Whether you’re going on holiday and want to reset the thermostat while you’re away, or you’re looking to save energy all winter long, here’s what you need to know.
The difference between personal comfort and security
In this discussion, we are not focusing on optimal comfort. When you leave the city you will not be unhappy because it is 10 degrees colder than normal. And if you’re staying home, we’ll assume you’ve braced yourself for the chill and have a cozy blanket ready.
Furthermore, things like preferred temperature in winter are subjective and opinions vary widely. While my immediate family loves to keep the house cool in the winter, our relatives from subtropical climates think we’re crazy for setting our thermostat so cold.
However, if you’re curious about the universally accepted optimal thermostat range for colder weather, sticking to around 20-22°C is a sweet spot for most people for overall comfort.
But general comfort is not the same as how far you can safely turn your thermostat back without endangering yourself or the physical fabric of your home.
As a general rule, you should keep your thermostat set to at least 55°F. This is well above freezing and ensures that even when the temperatures in your home are slightly cooler, there is still enough warm air circulating around your house to keep it out of harm’s way.
If setting your thermostat to 55°F isn’t keeping your home adequately and evenly warm enough because the outside temperature or poor insulation is making the thermostat reading inaccurate across your home’s range, adjust the thermostat up accordingly.
Monitor your home while experimenting
If you decide to dial back your thermostat, we strongly encourage you to do a few simple things to ensure your experiment goes smoothly.
First, play around with the temperature if you’re home for a long time in cold weather. Your first attempt at turning your thermostat much lower than usual shouldn’t be right before a two-week winter vacation.
Second, actively monitor your home during the process, including underused or infrequently accessed rooms. Since it’s difficult to estimate the actual temperature and humidity (and because you can’t be everywhere at once), it’s totally worth getting your hands on a pack of inexpensive Bluetooth thermometer/hygrometer units. You can rotate them through locations in your home to see how cold/humid it gets in your basement, attic, crawl space, and other rooms during your experiment.
If you have piping on outside walls in addition to pipes in the crawl space and the like (e.g. a kitchen sink on an outside wall), be aware of how cool it gets inside the closed closet where the pipes are located.
Govee Hygrometer/Thermometer 3-Pack
These handy little wireless sensors are perfect for monitoring conditions in your home while you experiment with your thermostat.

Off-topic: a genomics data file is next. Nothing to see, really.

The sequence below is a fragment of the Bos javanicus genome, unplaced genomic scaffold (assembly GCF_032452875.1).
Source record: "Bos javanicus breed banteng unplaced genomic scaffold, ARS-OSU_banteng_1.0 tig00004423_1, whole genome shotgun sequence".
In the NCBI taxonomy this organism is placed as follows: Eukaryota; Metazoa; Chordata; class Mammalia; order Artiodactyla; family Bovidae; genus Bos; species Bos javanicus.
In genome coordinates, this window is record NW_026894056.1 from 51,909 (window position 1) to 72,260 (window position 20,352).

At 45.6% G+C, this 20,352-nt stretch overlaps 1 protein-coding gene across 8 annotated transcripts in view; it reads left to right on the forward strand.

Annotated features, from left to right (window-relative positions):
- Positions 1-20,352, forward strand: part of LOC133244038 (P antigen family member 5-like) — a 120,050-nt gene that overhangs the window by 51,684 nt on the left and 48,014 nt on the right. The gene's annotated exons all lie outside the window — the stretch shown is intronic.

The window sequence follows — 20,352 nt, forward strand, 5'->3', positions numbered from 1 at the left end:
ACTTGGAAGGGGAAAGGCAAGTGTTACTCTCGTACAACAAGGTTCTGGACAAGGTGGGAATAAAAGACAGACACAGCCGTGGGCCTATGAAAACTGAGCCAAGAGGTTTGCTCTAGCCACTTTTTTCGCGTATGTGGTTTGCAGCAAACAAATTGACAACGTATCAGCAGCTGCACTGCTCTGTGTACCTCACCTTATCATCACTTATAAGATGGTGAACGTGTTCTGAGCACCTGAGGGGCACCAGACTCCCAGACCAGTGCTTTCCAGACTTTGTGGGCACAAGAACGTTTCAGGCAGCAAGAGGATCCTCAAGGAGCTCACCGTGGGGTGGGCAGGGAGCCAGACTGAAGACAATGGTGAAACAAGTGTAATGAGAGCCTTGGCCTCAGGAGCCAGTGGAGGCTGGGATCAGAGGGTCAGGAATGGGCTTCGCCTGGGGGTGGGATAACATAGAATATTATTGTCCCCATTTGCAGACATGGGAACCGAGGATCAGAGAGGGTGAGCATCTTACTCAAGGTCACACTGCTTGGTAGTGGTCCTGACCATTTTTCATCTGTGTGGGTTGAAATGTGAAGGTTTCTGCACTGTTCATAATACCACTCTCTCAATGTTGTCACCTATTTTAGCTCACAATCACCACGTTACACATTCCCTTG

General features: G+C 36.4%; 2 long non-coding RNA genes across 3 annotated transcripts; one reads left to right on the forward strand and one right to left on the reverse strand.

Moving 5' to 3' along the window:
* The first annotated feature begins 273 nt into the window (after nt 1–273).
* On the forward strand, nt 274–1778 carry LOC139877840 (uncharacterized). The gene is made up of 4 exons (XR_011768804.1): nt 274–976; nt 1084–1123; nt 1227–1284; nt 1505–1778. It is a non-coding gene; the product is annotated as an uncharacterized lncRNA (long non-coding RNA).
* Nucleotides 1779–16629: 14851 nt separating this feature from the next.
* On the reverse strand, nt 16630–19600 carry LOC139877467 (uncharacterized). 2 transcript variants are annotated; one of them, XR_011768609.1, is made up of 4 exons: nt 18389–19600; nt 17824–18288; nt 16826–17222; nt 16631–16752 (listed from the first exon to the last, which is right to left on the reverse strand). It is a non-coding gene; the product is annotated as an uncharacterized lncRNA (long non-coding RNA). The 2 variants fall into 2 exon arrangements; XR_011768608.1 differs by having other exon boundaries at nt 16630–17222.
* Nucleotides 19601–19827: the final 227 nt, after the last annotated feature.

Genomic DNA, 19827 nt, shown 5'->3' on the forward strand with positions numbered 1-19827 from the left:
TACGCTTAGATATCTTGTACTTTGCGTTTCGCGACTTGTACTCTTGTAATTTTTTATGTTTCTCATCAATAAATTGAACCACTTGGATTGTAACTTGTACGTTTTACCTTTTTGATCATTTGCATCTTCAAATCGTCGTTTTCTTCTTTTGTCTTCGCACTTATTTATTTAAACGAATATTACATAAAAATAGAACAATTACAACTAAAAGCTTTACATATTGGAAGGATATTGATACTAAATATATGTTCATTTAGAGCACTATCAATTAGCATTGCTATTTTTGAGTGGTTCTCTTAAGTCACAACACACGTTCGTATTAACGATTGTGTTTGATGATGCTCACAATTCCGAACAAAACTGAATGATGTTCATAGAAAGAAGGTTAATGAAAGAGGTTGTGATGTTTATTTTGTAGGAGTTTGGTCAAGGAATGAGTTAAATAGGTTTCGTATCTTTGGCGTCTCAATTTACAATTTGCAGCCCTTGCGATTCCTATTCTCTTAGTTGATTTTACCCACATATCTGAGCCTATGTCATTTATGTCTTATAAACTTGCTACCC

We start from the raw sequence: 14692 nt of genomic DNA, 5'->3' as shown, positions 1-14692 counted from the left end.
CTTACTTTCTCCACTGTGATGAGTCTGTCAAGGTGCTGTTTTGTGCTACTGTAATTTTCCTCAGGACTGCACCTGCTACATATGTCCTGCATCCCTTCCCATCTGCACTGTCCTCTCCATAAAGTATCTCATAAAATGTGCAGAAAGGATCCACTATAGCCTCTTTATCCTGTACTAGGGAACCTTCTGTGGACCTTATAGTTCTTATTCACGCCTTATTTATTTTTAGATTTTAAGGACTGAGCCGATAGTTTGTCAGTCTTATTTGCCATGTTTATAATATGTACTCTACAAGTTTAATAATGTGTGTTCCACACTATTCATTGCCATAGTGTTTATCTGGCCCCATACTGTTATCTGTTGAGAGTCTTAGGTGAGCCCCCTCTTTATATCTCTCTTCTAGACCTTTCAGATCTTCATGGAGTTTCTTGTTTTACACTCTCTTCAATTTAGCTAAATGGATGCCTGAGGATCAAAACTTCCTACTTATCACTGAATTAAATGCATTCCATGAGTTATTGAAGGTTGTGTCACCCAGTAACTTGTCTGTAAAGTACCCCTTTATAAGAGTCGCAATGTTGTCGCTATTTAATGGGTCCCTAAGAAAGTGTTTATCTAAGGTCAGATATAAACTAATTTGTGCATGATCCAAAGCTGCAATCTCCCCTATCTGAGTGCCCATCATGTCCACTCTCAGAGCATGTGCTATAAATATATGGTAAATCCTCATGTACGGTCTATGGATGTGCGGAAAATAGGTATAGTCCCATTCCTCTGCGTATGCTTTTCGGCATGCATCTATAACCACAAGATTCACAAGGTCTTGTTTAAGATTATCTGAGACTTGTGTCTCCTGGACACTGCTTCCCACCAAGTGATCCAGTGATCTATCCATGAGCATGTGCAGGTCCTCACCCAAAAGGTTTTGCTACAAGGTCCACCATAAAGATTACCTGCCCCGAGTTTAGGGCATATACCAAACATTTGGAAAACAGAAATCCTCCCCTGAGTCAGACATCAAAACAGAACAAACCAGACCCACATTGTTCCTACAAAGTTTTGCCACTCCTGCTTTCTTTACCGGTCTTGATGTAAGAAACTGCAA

You may not feel uncomfortable turning back the thermostat and the pipes may not be frozen, but there may be side effects that you may not have expected.
For example, let’s say that previously enough heat leaked through your home’s poorly insulated floor into the crawl space below to keep moisture and mold at bay. But then, after you’ve turned your thermostat way down, less heat gets in and moisture levels in the crawl space rise, causing slow but eventual damage to your home’s wood structure.
You may end up solving this problem not by turning your thermostat back on, but by steam sealing the crawl space, installing a dehumidifier, or any number of other solutions. But you want to be aware of this and any other changes in your home that result from changing your heating and cooling routine.
While every home is different, here is a quick summary of some general things to look out for:
- General humidity: The mere living of people in a house, cooking, showering and other everyday activities increase humidity. When your home is damp but cold, the moisture will condense on the cold walls, causing mold and mildew problems.
- General air quality: With convection heating, turning down the heating means that the oven fan runs less frequently. You may want to set your thermostat to run the fan on a schedule to circulate the air.
- Cracks in drywall or plaster: A classic abandoned home in movies is crumbling walls and missing patches of plaster. This is less a film trope and more a harsh reality. Extreme changes in temperature can cause significant expansion and contraction of building materials. Maintaining a human-friendly and stable temperature in your home is not only good for you, but also for the structure itself.
- drafts: Resetting your thermostat won’t cause drafts, you’ll just notice them more. Sealing them is generally good practice, but is especially helpful if you run your oven less. You want to keep every bit of heat inside.
We’re not sharing these things to scare you into never resetting your thermostat, but to alert you to things to consider if you’re adjusting your home’s temperature significantly outside of the range you previously kept it in.
As long as you monitor your home’s temperature and make adjustments to ensure no part is getting too cold, you can safely turn your thermostat down.
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